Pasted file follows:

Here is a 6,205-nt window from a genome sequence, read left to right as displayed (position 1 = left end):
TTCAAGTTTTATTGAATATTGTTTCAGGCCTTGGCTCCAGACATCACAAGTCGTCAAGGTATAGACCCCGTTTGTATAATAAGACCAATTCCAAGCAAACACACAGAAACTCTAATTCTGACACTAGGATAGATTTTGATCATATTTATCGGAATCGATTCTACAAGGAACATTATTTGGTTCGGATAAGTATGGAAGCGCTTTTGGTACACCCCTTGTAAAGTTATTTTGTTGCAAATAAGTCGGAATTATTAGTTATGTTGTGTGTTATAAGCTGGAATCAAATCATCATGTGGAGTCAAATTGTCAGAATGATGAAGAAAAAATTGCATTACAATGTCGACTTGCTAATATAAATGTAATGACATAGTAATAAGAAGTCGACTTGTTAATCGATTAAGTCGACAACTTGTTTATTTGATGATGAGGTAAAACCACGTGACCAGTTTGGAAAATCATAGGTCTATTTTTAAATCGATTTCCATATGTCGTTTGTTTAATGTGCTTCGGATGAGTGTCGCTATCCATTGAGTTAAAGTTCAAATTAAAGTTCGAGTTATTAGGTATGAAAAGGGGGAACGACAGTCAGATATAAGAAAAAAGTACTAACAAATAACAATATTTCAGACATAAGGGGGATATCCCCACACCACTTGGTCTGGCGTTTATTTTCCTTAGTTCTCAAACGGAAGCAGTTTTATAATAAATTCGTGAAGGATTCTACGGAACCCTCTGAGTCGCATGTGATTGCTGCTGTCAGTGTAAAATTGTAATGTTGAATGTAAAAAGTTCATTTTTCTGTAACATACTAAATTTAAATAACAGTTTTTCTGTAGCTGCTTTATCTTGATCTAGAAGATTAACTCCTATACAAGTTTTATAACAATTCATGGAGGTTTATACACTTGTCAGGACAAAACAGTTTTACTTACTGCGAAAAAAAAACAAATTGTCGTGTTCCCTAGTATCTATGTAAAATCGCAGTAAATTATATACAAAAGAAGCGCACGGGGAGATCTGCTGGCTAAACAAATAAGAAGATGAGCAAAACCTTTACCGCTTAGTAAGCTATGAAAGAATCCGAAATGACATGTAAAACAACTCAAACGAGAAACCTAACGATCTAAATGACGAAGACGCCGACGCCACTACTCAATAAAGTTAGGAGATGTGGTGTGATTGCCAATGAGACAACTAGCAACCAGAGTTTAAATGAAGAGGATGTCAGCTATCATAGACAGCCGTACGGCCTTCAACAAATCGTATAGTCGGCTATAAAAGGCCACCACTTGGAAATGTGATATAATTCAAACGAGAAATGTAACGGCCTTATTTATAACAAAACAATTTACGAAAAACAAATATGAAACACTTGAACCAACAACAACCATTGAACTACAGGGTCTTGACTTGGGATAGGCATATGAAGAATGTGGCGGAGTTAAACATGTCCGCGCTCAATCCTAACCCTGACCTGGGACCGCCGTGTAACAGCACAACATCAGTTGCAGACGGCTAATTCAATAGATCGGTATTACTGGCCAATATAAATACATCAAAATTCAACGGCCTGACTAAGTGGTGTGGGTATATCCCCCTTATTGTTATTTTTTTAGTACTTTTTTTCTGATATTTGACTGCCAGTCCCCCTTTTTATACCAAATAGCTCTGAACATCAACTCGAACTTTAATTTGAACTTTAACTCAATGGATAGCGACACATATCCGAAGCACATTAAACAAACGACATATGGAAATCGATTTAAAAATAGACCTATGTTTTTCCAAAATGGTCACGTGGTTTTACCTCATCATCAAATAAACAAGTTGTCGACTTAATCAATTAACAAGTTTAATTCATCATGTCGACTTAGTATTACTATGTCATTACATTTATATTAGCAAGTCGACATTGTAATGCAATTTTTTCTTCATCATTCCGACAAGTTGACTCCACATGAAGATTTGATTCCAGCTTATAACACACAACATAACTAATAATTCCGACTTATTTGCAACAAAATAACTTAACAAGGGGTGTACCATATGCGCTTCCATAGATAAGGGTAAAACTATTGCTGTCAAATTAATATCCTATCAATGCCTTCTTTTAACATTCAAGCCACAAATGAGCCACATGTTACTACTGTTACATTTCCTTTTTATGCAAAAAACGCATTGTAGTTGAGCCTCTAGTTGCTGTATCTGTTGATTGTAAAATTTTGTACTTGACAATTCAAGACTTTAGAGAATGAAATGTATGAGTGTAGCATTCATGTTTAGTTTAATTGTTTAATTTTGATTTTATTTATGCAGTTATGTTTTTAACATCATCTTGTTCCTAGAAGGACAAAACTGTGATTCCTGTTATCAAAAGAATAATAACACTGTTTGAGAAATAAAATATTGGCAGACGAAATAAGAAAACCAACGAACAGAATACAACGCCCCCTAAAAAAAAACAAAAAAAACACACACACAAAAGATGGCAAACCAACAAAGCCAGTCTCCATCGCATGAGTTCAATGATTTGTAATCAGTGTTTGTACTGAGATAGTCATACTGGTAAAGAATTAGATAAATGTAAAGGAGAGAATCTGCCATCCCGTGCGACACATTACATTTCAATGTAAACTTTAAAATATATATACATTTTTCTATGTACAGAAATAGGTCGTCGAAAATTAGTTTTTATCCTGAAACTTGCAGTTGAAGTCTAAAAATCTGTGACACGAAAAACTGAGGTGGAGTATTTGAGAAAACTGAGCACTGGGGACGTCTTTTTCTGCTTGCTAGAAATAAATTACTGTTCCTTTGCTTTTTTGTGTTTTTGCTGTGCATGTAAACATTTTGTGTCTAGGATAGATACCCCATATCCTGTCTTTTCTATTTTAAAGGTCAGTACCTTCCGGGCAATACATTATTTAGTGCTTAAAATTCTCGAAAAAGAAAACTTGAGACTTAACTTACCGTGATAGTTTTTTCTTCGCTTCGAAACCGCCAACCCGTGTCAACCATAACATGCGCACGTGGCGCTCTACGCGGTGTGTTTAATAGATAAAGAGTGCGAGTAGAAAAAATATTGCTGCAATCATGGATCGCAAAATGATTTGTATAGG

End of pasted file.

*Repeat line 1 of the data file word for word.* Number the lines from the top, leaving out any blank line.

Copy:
Here is a 6,205-nt window from a genome sequence, read left to right as displayed (position 1 = left end):